Tackling New Zealand's Social IssuesYouth Affairs
Wellington Diplomats Club, Plaza Hotel
Thank you for the opportunity of speaking to you today. You have asked me to speak about ways of addressing social issues. So, I'd like to describe for you the work of New Zealand's population-based Ministries - and in particular, the Ministry of Youth Affairs.
You may be aware that today is women's suffrage day, the 104th anniversary of women winning the vote in New Zealand - a world first.
I am pleased to have recently added Women's Affairs to my range of portfolios. On a day like today, I am proud to be a New Zealander.
New Zealand has led the world in many areas of social change. We have introduced some innovative legislation to help tackle some of our most pressing social problems.
We also have an army of people working in the community. Many of them are women in local government and central government agencies committed to making a difference in a variety of ways.
Back in 1893, at a time when the whole world was dominated and run by males, New Zealand took the brave step of introducing universal suffrage - the vote for all people over the age of 18. That was a huge achievement not only for women, but for democracy as a whole.
Women have come a long way since then, but I have to say there is still much to do.
A recent statistic indicated that 31% of womens' time is spent on unpaid work, whereas only 12% of mens' time is spent on unpaid work.
Similarly, 37% of employed women are working in part-time jobs, whereas only 11% of employed men are in part-time jobs.
I am often asked about my experiences as a young woman in Parliament. There are those who can't get past their prejudices and admit the value of a younger person being involved in policy decisions. The worst offender is an opposition member who apparently has too much time on his hands and rather than ever attempting to make a meaningful contribution to New Zealand, prefers to be obsessed with the youngest Minister New Zealand has ever had.
But on the whole, my working relationships with my colleagues are constructive, and my experience has been mainly positive. In the event that unnecessary remarks are made, I find it best to challenge them front on so that I can get on with the job that I'm here to do - to manage four important portfolios.
I believe this Coalition Government has been very successful in balancing the need to maintain a strong economic base with a more focussed outlook on our social policy too.
The recent Budget highlighted what we plan to achieve over the next two and a half years, and already we have implemented some of our priority policies.
Over the years New Zealanders have enjoyed the right to receive help from the State when unable to provide for themselves. Indeed, we have come to expect it.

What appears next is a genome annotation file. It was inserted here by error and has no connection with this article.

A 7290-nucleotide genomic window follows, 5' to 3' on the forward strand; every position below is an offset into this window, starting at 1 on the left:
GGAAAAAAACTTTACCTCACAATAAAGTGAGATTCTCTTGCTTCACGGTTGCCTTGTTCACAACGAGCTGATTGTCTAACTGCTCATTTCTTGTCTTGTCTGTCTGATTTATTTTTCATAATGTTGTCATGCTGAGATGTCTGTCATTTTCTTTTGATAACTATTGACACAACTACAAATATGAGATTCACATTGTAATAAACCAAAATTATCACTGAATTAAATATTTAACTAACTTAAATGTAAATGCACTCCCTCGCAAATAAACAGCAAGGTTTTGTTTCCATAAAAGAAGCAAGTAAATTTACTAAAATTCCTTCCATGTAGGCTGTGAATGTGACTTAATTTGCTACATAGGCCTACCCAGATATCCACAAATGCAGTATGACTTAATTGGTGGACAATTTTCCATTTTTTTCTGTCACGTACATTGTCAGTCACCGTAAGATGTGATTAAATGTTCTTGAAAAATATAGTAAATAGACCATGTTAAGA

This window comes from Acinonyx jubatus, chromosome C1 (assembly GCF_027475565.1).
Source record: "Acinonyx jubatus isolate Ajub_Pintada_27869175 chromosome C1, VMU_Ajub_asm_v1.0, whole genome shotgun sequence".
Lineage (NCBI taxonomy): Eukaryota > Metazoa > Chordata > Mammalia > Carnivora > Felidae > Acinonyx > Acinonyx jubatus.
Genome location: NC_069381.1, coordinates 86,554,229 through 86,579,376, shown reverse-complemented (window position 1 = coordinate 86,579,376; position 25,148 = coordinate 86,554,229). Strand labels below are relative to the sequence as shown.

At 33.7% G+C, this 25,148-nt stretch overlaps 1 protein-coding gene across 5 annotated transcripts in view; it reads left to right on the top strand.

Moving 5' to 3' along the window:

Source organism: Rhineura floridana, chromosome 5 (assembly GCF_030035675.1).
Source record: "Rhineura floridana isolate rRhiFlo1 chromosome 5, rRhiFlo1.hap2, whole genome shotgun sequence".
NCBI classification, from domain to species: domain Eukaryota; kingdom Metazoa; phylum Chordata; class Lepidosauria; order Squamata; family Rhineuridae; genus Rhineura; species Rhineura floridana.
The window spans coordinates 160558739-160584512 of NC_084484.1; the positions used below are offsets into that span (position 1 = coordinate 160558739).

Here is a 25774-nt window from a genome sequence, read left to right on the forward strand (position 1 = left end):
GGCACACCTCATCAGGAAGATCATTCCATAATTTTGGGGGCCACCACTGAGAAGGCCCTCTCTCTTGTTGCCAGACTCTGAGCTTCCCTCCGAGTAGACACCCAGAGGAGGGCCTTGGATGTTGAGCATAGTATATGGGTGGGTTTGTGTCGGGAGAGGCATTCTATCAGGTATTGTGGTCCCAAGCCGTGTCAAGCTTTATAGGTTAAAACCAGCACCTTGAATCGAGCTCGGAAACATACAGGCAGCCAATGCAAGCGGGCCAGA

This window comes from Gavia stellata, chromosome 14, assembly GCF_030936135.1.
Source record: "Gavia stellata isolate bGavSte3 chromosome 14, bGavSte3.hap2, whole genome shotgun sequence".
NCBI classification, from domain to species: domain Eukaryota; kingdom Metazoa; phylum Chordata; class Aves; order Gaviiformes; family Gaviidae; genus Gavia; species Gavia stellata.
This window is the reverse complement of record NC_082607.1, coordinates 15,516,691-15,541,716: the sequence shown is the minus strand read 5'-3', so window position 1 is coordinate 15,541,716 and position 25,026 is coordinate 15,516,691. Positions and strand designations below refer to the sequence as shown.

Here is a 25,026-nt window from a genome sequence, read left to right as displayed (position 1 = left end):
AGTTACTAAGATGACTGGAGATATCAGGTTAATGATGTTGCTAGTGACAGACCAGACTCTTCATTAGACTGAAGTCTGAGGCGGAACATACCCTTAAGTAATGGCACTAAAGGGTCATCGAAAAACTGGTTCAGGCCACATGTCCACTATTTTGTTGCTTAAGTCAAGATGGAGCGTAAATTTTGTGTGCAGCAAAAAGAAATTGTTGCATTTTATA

In the majority of cases, the State assistance makes a vital difference for many New Zealand families. But some New Zealanders are now questioning whether we have moved too far in one direction.
Some New Zealanders are now more aware of their rights than their responsibilities.
If we are to prevent another generation of New Zealanders from relying solely on the State, the Government must make some difficult decisions.
In the Budget the Treasurer, Winston Peters, spoke about a code of social responsibility for New Zealanders.
When we look back at our childhood years and think about how it is that we learned to clean our rooms, get ourselves to school on time, to tell our parents or whoever was looking after us if we were going to be home late - how did we learn those basic rules of living?
Simply, our parents or relatives taught us. From a very early age most of us learnt to take responsibility, and we pass that on to the next generation by teaching our children similar guidelines to live by.
Unfortunately for some this is not the case.
They do not learn these most basic responsibilities because their parents or caregivers do not, or can not pass them on.
The question is, where does the role of the parent or family end and the State's begin?
It is everyones responsibility to do something. The State has the resources to help parents, but the State cannot be a parent.
The State can't provide the vital nutrients of love, affection and support.
Only a family can provide these basic building blocks.
New Zealand is still a great place for young people, but we need to ensure that they and their parents have access to the support that they need. There is a role for the State - but exactly what that role is needs consideration.
CHANGING SOCIAL POLICY
In the late 1980's New Zealand had the foresight to set up a range of social policy Ministries focussed on specific sectors of the population. We realised that not everything could be contained within the mainstream departments and Ministries. Much better results could be achieved by policy agencies able to provide government with contestable advice about specific population groupings.